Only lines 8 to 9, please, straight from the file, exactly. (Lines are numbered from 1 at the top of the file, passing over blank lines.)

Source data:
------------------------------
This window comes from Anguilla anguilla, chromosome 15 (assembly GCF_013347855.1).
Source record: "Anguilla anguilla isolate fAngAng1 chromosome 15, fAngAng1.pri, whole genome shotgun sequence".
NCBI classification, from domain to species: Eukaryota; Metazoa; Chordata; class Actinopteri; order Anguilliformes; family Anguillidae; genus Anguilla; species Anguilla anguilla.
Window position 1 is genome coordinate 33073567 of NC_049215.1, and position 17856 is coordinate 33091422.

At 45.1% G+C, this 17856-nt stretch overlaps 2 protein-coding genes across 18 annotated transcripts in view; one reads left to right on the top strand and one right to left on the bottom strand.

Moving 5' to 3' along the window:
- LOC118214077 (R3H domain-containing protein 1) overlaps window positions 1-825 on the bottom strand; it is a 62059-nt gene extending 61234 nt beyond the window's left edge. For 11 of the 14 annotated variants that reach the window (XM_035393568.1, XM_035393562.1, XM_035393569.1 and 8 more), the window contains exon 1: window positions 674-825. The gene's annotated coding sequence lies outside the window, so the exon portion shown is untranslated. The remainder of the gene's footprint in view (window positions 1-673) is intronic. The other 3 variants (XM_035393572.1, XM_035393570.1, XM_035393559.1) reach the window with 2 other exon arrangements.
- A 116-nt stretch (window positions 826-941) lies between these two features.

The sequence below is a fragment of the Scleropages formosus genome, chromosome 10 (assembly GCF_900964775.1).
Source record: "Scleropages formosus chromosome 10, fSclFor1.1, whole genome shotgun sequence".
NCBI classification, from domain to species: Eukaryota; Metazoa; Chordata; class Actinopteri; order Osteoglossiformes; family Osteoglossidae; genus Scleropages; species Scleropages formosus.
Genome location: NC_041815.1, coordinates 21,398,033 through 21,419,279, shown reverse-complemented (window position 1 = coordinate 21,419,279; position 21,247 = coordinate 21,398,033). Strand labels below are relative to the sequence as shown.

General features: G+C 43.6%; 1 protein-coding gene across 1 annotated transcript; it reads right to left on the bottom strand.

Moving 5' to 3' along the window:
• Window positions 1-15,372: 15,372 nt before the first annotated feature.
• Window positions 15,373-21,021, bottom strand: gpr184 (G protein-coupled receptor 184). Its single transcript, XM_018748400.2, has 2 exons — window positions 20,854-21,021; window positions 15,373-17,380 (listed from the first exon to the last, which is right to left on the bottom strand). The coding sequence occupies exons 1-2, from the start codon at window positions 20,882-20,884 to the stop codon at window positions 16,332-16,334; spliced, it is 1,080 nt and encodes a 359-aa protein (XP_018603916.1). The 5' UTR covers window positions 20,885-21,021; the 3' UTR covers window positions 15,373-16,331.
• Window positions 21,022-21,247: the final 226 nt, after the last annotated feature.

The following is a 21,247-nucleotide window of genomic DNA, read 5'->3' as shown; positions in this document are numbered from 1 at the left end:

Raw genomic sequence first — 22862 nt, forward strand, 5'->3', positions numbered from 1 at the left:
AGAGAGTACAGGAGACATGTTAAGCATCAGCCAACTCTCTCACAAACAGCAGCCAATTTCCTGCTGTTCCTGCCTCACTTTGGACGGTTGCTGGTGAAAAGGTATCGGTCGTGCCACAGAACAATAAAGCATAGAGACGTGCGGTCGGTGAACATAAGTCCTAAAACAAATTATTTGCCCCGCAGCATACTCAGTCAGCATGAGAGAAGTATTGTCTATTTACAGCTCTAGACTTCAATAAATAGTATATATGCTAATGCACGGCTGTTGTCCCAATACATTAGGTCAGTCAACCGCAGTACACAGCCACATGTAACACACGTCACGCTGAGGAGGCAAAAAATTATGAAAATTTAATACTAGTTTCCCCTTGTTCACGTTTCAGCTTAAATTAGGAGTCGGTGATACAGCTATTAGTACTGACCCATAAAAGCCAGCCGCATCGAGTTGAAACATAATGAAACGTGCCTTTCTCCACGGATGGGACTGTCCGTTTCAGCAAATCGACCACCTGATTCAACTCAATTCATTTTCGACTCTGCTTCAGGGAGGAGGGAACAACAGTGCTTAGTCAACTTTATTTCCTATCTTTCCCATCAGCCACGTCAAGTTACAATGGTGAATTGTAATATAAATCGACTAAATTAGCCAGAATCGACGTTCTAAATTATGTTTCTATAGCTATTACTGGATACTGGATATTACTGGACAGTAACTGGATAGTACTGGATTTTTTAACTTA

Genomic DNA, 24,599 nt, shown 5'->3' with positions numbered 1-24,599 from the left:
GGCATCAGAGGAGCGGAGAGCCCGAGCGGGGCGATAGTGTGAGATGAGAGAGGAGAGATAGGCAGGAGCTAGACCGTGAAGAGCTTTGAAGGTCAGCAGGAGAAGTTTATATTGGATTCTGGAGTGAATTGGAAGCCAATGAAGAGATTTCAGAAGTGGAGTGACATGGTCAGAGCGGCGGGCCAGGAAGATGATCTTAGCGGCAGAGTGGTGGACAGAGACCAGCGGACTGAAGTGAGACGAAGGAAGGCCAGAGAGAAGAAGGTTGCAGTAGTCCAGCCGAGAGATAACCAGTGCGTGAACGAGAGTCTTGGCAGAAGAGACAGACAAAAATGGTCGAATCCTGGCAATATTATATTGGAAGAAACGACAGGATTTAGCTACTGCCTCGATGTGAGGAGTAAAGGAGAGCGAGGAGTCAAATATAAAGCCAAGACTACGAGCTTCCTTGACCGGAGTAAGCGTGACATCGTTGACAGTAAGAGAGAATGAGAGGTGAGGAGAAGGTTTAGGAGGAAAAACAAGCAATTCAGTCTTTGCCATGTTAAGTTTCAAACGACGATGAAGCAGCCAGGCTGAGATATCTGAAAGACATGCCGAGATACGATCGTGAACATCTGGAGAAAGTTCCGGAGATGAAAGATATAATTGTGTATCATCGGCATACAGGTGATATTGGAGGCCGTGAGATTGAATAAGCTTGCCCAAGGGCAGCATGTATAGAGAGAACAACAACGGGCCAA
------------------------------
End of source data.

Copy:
- A 116-nt stretch (window positions 826-941) lies between these two features.

The sequence below is a fragment of the Scleropages formosus genome, chromosome 10 (assembly GCF_900964775.1).